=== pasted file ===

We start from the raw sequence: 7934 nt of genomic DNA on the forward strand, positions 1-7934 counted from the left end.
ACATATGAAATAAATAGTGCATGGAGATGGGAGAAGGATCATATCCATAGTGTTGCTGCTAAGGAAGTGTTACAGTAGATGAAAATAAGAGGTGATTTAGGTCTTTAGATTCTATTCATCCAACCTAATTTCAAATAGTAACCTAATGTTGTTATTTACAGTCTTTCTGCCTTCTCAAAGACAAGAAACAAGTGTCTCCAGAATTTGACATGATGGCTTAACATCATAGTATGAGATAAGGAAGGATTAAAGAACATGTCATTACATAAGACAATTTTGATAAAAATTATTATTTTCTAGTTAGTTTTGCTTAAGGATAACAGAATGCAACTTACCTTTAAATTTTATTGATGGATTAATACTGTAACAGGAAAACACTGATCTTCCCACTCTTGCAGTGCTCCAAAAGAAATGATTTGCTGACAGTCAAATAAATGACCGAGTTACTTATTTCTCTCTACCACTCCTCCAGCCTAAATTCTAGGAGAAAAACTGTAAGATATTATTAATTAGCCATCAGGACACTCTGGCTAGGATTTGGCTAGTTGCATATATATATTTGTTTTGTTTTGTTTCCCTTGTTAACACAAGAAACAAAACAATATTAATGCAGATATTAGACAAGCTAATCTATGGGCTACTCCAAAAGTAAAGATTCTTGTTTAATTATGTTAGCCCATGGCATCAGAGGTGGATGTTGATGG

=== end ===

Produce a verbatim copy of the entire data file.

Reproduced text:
We start from the raw sequence: 7934 nt of genomic DNA on the forward strand, positions 1-7934 counted from the left end.
ACATATGAAATAAATAGTGCATGGAGATGGGAGAAGGATCATATCCATAGTGTTGCTGCTAAGGAAGTGTTACAGTAGATGAAAATAAGAGGTGATTTAGGTCTTTAGATTCTATTCATCCAACCTAATTTCAAATAGTAACCTAATGTTGTTATTTACAGTCTTTCTGCCTTCTCAAAGACAAGAAACAAGTGTCTCCAGAATTTGACATGATGGCTTAACATCATAGTATGAGATAAGGAAGGATTAAAGAACATGTCATTACATAAGACAATTTTGATAAAAATTATTATTTTCTAGTTAGTTTTGCTTAAGGATAACAGAATGCAACTTACCTTTAAATTTTATTGATGGATTAATACTGTAACAGGAAAACACTGATCTTCCCACTCTTGCAGTGCTCCAAAAGAAATGATTTGCTGACAGTCAAATAAATGACCGAGTTACTTATTTCTCTCTACCACTCCTCCAGCCTAAATTCTAGGAGAAAAACTGTAAGATATTATTAATTAGCCATCAGGACACTCTGGCTAGGATTTGGCTAGTTGCATATATATATTTGTTTTGTTTTGTTTCCCTTGTTAACACAAGAAACAAAACAATATTAATGCAGATATTAGACAAGCTAATCTATGGGCTACTCCAAAAGTAAAGATTCTTGTTTAATTATGTTAGCCCATGGCATCAGAGGTGGATGTTGATGG